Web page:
The escalating controversy focuses on how pilot professionalism conflicts with recent examples of distraction and lax safety standards in the cockpit. Randy Babbitt, the head of the FAA, has spoken out strongly on the need to enhance pilot performance and raise the safety bar by having larger airlines and veteran pilots mentor less experienced pilots at the smaller commuter partners.
But so far, the FAA chief has opposed drastic moves such as stripping cockpit recorders of the confidentiality they have enjoyed for decades. Currently, flight-data recorders are routinely screened for unusual occurrences, but the analysis is done privately inside each airline and the results generally don't become public.

John Prater, president of ALPA, has previously said media pressure shouldn't "lead our industry in a direction that is detrimental to the goal of accident and incident prevention."
Earlier this week. Mr. Prater put out a statement urging Congress to avoid "drafting legislation that simply reacts to events already under investigation."
http://online.wsj.com/article/SB125866886792856401.html
 

St. Nic

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The news just keeps getting better. Thanks Northwest!
 

gutshotdraw

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Can cockpit cameras be far behind this nonsense?
 

crashpad

"Why do you come to me?"
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Thanks Northwest. Sheesh....will we ever find out what these two liers were really doing?
 

ultrarunner

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Thanks so much Tim Cheney and Richard Cole! We really appreciate the gifts you're going to be shoving up our butt holes for the remainder of our careers.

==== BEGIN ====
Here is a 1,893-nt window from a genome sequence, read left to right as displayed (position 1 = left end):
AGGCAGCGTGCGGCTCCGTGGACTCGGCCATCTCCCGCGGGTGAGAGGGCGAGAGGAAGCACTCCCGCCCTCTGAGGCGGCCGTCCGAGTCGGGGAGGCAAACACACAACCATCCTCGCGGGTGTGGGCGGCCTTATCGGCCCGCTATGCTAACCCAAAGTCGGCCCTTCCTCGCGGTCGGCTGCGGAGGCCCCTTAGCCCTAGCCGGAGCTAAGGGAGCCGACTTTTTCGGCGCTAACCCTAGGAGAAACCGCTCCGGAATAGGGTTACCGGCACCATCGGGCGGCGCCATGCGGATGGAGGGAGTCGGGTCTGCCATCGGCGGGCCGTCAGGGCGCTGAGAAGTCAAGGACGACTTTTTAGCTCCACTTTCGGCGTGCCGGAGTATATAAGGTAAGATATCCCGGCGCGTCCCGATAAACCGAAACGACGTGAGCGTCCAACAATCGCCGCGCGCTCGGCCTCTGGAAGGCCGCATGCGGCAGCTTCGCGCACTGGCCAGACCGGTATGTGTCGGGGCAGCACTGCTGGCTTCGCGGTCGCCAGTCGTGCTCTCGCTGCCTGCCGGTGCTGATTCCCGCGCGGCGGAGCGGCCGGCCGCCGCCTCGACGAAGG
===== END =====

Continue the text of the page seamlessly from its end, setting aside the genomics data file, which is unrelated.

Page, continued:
Now what panel is that circuit breaker on.....
 

timmay

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These are the morons that are making the decisions that lead our country. Unbelievable! That has to be one of the stupidest ideas ever. How about we introduce a bill to monitor the computers of ever member in congress, to make sure they aren't playing solitiare. Lets put microphones everywhere! Genius.
 

aircowboy

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Just duct tape your ipod to the CVR mic playing "Airplane" the Movie lines on repeat.
 

ultrarunner

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Hey, I have made PLENTY! Not casting any stones here! But their fuk-up is likely going to cause more legislation since the towel-head fiasco of 9/11!
 

dispatchguy

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Complete and udder bull********************.

No coincidence that the first 3 letters in CONgress spell CON.

Jackassess
 

waveflyer

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Write your congressman. In no long terms tell them that our safety record is beyond exemplary- and an idea like this will hurt it. Then call demint and franken .... Opportunists to be nice- trying to gain political clout off the backs of our professionalism by citing the mistakes of our .005%
 

get2flyin

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Where is USAPA's fiery response against this?
 

Jetjockey

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I say no problem, right after we get a live video/audio feed from their offices so we can monitor the Senators' every action while they are at work.
 

scoreboardII

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Vaseline on the lens. Can't tell it's there, can't see whats through the lens...
 

Smarta$$

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What do you know, a republican siding with airline management, what a F'N surprise. Vote Red!